As such, looking at when justices are unusually active is also informative. In the rest of the telephonic cases, as in the in-person cases, Justice Kavanaugh was ordinarily around the middle in terms of his relative activity levels. But in the two Trump cases, which concerned the man who had recently nominated him to the Court and defended him in the face of a credible but unproven accusation of attempted rape, Kavanaugh was unusually active. In the end, Kavanaugh was in the majority in both of the Trump tax returns cases, siding with the President, and he wrote a separate concurring opinion in Trump v. Vance—we have shown elsewhere that justices are more active in cases in which they write ultimately opinions.

Keeping a constant eye on gender relations at the Court

As mentioned, our most recent analysis shows that the gendered differences in the treatment of female versus male justices at Supreme Court oral argument continues. At the end of the 2018 term, our analysis showed there had been some improvement in terms of interruptions—although the problem was still apparent.

But female justices are not the only ones subject to gendered treatment. Female advocates are still underrepresented at the Supreme Court, and when they are given a chance to stand before the justices, they get less speaking time.

With these disparities in mind, we will track the average number of words each female advocate speaks to the Supreme Court, as the 2020 Term progresses. The numbers for the 2019 Term are illustrated in the next figure—if a female advocate appears more than once, her average words per argument are shown (the number of appearances appear in parentheses after each person’s name).

To illustrate just how underrepresented women are at the Court, we compare how each female advocate is treated compared to the average for the three men with the most common names appearing in the term to date.

The figure shows that in 2019, men with just three names—Jeffrey, Paul, and Eric (in green)—appear more times in the term than the entire cadre of women appearing before the Supreme Court that year (in blue). In 2019, Jeffreys, Pauls, and Erics appeared 26 times; all of the women put together appear 20 times. We will update this graph for every case heard, to see if there is improvement.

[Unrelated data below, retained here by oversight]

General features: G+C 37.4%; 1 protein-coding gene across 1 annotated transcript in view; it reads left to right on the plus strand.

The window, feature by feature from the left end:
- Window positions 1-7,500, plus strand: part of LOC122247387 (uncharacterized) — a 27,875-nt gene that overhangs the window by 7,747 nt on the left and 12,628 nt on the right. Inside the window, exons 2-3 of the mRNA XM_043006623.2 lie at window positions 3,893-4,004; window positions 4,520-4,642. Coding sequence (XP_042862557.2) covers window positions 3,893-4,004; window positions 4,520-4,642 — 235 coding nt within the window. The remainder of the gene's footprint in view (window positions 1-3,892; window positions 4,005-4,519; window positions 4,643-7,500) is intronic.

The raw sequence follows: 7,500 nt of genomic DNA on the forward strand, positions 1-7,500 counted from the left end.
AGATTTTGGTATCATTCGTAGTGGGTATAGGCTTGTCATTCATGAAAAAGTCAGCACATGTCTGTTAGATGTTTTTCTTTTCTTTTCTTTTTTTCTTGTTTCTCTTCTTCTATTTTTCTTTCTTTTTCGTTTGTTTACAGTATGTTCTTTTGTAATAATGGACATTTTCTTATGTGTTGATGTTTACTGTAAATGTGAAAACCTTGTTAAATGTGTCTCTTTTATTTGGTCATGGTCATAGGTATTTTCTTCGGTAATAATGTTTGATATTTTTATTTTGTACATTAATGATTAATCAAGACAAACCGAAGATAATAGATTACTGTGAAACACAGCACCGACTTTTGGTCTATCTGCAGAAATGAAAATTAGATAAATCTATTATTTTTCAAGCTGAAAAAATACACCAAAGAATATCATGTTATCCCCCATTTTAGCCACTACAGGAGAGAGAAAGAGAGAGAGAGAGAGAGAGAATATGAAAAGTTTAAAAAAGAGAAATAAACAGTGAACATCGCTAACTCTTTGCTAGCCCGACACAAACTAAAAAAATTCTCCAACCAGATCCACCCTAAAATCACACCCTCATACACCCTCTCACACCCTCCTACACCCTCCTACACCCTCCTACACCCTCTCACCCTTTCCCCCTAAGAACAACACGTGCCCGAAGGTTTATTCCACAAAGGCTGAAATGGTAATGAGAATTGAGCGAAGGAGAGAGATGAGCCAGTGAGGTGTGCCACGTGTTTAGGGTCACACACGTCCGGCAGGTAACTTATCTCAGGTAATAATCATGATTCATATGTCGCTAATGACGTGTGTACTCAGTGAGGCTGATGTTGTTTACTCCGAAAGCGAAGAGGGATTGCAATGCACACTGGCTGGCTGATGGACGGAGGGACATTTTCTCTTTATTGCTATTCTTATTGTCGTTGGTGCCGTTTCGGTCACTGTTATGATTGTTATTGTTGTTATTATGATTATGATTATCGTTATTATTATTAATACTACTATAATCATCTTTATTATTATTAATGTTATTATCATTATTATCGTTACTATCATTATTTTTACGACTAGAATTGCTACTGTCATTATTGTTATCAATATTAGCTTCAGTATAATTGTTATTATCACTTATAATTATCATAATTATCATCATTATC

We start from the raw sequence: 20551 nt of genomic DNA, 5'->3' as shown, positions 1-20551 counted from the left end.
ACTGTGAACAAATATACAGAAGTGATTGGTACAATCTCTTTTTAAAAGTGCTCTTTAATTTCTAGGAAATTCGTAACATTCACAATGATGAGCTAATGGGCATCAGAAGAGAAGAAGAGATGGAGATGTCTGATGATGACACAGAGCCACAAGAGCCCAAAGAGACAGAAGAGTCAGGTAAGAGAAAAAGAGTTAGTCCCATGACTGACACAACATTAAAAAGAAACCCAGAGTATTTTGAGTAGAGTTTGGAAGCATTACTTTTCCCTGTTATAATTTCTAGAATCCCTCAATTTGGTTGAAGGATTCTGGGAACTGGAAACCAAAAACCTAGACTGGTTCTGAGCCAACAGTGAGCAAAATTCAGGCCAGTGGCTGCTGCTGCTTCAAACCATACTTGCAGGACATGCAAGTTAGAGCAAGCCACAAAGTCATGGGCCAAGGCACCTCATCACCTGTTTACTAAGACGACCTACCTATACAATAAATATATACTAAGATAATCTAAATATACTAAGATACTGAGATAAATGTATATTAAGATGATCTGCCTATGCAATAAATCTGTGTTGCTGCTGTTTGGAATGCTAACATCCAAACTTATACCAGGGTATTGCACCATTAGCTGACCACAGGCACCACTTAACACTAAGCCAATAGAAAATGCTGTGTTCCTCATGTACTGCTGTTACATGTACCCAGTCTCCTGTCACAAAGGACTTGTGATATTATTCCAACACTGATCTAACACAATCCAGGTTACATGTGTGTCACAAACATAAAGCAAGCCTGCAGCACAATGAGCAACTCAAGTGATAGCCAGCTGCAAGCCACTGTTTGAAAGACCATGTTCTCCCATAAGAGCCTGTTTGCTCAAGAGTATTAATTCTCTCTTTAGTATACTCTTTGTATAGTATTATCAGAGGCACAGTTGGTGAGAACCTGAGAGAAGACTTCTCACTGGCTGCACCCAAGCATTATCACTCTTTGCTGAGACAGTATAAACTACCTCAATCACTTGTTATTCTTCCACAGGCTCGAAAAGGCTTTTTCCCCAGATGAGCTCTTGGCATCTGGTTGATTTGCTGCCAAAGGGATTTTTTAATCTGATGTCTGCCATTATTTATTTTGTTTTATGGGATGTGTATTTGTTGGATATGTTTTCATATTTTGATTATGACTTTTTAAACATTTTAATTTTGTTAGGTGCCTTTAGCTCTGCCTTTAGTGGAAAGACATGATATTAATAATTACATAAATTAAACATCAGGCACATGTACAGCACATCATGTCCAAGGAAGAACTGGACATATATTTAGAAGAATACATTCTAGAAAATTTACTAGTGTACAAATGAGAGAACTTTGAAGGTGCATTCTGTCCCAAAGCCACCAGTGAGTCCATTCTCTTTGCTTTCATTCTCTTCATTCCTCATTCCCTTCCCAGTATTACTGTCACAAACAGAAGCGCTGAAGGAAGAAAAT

To see how the combination of female underrepresentation and muting of female voices really adds up over the course of the term, the next figure shows the numbers in aggregate of how many words are spoken by male and female advocates appearing in the 2019 term.

We have provided citation suggestions for each figure, but readers should feel free to contact us if they want more information, such as specific numbers represented in any graph.

By Tonja Jacobi and Matthew Sag

* Oral Argument in the Time of COVID: The Chief Plays Calvinball is an article by Tonja Jacobi, Timothy Johnson, Eve Ringsmuth & Matthew Sag.

The Term so far . . .

It is early days, but we thought it worth a preliminary look at the justices’ and the advocates’ relative participation at oral argument in the 2019 Term. The graph below shows the number of words spoken in by each group, in aggregate, in the 15 cases heard so far this Term, and in the 71 cases heard last Term, for context.

A comparison of words spoken at oral argument in the 2018 and 2019 Terms by the Advocates and the Justices
A comparison of words spoken at oral argument in the 2018 and 2019 Terms by the Advocates and the Justices

As illustrated, there is considerable variation in participation between cases, with some controversies inspiring more words from both the justices and the advocates, some from one or the other, and some quiet cases, such as the very first case, Kahler v. Kansas, a murky death penalty case. But the overall trends are, so far, indistinguishable from last Term.